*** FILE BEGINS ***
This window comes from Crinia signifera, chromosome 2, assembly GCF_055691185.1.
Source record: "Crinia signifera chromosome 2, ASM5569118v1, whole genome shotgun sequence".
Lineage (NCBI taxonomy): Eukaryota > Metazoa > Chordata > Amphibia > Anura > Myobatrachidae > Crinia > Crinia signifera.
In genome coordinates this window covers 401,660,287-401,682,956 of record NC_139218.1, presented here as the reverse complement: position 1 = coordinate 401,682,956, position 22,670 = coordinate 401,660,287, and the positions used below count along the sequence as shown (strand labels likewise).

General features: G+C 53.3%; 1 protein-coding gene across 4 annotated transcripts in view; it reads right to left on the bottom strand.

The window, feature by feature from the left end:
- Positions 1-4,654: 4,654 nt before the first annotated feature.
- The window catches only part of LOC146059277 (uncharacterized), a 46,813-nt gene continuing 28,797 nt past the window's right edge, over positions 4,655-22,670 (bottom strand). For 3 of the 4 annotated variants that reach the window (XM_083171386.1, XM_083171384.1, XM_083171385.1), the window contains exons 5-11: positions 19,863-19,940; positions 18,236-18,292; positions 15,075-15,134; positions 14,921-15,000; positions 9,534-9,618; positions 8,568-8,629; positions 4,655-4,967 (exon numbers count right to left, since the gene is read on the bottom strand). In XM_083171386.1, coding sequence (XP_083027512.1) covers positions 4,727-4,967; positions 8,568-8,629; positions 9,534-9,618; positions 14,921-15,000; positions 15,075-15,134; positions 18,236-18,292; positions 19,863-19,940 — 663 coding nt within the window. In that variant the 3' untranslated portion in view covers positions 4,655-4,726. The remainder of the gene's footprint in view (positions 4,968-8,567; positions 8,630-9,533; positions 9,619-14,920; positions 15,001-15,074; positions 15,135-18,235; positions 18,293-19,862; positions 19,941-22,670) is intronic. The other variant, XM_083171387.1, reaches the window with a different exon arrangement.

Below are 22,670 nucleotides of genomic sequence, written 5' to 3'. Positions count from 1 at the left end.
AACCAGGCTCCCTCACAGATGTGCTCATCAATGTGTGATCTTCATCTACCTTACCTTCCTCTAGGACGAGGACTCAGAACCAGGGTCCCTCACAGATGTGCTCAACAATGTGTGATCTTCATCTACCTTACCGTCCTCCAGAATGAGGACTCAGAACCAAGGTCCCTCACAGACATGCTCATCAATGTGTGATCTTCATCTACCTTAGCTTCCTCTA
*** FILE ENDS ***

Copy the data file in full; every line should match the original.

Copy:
This window comes from Crinia signifera, chromosome 2, assembly GCF_055691185.1.
Source record: "Crinia signifera chromosome 2, ASM5569118v1, whole genome shotgun sequence".
Lineage (NCBI taxonomy): Eukaryota > Metazoa > Chordata > Amphibia > Anura > Myobatrachidae > Crinia > Crinia signifera.
In genome coordinates this window covers 401,660,287-401,682,956 of record NC_139218.1, presented here as the reverse complement: position 1 = coordinate 401,682,956, position 22,670 = coordinate 401,660,287, and the positions used below count along the sequence as shown (strand labels likewise).

General features: G+C 53.3%; 1 protein-coding gene across 4 annotated transcripts in view; it reads right to left on the bottom strand.

The window, feature by feature from the left end:
- Positions 1-4,654: 4,654 nt before the first annotated feature.
- The window catches only part of LOC146059277 (uncharacterized), a 46,813-nt gene continuing 28,797 nt past the window's right edge, over positions 4,655-22,670 (bottom strand). For 3 of the 4 annotated variants that reach the window (XM_083171386.1, XM_083171384.1, XM_083171385.1), the window contains exons 5-11: positions 19,863-19,940; positions 18,236-18,292; positions 15,075-15,134; positions 14,921-15,000; positions 9,534-9,618; positions 8,568-8,629; positions 4,655-4,967 (exon numbers count right to left, since the gene is read on the bottom strand). In XM_083171386.1, coding sequence (XP_083027512.1) covers positions 4,727-4,967; positions 8,568-8,629; positions 9,534-9,618; positions 14,921-15,000; positions 15,075-15,134; positions 18,236-18,292; positions 19,863-19,940 — 663 coding nt within the window. In that variant the 3' untranslated portion in view covers positions 4,655-4,726. The remainder of the gene's footprint in view (positions 4,968-8,567; positions 8,630-9,533; positions 9,619-14,920; positions 15,001-15,074; positions 15,135-18,235; positions 18,293-19,862; positions 19,941-22,670) is intronic. The other variant, XM_083171387.1, reaches the window with a different exon arrangement.

Below are 22,670 nucleotides of genomic sequence, written 5' to 3'. Positions count from 1 at the left end.
AACCAGGCTCCCTCACAGATGTGCTCATCAATGTGTGATCTTCATCTACCTTACCTTCCTCTAGGACGAGGACTCAGAACCAGGGTCCCTCACAGATGTGCTCAACAATGTGTGATCTTCATCTACCTTACCGTCCTCCAGAATGAGGACTCAGAACCAAGGTCCCTCACAGACATGCTCATCAATGTGTGATCTTCATCTACCTTAGCTTCCTCTA